NASA gave the green light for a shuttle lift-off on Tuesday despite worries about a piece of foam that popped off Discovery's external fuel tank while the spacecraft sat on the launch pad.
The decision was sure to stir more debate about whether the space agency was putting its flight schedule ahead of safety.
The 7.62 centimetre triangular piece of foam that appeared to come from a 12.7 centimetre-long crack on Monday morning is far smaller than the foam chunk that brought down Columbia, killing seven astronauts in 2003. But NASA managers spent most of the time on Monday pondering whether to go ahead with the launch.
Some outside experts said they were uncomfortable with going ahead, although they did not have all the information.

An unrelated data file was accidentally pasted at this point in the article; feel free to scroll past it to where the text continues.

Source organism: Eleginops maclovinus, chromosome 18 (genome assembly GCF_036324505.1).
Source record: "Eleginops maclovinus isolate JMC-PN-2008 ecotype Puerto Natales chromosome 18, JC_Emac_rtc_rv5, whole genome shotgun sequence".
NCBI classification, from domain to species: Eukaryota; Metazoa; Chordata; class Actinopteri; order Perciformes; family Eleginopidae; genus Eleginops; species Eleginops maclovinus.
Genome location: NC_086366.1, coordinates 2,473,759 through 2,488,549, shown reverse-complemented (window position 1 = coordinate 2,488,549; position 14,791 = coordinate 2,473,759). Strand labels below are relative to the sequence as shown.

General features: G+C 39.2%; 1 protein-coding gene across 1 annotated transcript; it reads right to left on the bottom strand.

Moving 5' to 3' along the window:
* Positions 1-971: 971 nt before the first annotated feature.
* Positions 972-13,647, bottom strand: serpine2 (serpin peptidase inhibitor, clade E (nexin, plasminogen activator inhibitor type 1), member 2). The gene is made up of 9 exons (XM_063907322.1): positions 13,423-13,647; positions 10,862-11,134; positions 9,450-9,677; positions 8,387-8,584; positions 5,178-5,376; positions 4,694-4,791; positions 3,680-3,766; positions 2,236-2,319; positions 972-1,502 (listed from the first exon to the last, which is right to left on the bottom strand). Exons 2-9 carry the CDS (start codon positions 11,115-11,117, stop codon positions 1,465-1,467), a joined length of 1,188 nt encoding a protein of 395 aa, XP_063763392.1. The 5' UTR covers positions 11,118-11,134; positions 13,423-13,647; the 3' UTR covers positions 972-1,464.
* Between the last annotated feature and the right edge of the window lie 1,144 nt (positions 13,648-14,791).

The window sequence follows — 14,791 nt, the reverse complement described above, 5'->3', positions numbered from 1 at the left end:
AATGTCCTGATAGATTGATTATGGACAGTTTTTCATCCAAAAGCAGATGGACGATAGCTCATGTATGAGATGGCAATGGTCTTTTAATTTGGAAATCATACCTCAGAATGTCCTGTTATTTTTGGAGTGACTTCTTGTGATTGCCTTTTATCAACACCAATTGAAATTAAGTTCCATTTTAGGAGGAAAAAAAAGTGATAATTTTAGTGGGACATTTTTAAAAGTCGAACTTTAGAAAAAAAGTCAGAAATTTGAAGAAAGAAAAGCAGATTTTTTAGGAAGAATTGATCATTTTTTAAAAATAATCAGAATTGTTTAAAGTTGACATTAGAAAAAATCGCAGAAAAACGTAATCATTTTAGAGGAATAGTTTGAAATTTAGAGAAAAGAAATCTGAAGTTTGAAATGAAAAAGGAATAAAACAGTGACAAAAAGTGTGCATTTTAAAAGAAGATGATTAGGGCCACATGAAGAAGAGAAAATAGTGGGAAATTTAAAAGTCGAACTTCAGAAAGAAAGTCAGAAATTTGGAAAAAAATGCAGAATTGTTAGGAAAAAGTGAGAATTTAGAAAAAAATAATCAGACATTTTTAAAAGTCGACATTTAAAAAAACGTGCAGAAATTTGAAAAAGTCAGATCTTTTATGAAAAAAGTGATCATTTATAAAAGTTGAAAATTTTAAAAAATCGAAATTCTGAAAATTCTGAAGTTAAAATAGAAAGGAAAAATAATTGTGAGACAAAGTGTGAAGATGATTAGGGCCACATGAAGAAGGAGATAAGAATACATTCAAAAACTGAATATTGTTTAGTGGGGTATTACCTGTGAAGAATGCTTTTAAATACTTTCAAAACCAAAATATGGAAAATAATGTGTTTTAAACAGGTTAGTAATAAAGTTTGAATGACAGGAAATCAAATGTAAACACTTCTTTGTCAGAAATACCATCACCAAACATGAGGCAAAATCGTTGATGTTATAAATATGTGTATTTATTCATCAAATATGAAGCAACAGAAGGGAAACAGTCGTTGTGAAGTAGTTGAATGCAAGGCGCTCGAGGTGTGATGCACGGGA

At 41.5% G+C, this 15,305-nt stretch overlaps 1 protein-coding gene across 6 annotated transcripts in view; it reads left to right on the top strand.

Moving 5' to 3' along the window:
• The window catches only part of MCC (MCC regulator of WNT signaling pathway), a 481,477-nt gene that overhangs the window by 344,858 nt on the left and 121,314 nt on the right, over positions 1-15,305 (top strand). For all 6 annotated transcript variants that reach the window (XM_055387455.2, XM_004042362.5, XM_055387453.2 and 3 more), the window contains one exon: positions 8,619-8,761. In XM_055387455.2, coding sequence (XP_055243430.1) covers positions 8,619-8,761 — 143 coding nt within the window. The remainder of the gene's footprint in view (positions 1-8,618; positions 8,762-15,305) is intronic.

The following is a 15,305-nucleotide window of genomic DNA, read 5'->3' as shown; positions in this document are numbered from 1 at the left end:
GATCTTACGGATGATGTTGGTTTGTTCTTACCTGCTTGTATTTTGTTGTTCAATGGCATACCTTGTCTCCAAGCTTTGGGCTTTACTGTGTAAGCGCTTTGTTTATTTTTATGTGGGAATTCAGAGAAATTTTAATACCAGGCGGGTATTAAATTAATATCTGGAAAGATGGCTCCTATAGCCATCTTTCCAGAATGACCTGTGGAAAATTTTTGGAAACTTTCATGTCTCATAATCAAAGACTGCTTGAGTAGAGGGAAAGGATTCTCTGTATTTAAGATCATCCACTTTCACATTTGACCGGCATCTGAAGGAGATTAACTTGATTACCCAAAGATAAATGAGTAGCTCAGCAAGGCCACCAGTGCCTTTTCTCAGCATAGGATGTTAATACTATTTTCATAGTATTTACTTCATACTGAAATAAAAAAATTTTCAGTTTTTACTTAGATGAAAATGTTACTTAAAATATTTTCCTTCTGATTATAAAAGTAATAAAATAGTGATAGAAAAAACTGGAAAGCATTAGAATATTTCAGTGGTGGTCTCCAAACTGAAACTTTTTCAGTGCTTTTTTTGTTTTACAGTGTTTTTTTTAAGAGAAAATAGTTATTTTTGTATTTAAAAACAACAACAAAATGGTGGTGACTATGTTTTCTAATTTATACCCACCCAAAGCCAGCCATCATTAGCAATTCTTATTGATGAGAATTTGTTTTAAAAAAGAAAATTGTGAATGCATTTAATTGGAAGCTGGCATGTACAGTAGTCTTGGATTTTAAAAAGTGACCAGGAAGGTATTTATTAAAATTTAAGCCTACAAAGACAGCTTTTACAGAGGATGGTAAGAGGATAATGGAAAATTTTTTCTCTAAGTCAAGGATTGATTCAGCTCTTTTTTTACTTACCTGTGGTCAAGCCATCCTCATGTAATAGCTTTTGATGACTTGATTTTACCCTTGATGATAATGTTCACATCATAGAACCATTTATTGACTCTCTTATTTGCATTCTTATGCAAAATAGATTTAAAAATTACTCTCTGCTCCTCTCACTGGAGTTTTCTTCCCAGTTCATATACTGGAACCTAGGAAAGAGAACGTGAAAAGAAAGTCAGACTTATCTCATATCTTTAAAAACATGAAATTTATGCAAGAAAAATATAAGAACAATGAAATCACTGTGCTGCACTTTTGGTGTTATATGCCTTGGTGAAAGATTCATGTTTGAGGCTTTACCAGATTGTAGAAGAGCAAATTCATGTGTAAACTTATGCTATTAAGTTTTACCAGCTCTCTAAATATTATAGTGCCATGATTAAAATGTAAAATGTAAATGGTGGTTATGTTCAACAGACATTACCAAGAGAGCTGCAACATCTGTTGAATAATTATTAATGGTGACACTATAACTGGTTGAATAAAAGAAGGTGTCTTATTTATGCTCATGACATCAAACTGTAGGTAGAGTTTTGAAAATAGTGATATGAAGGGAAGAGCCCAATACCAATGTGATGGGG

Paul Fischbeck, a Carnegie Mellon University risk and engineering professor who has consulted with NASA on the shuttle's delicate heat protection system noted that NASA said they had never seen foam fall off on the launch pad before.
"The question is why did it happen this time and never before? If it's something you've never seen before, that makes it much more curious. "It's something you might want to understand before you launch."
The patch of foam fell off an area that covers an expandable bracket holding a liquid oxygen fuel line against the huge external tank. NASA engineers believe ice built up in that area from condensation caused by rain on Sunday.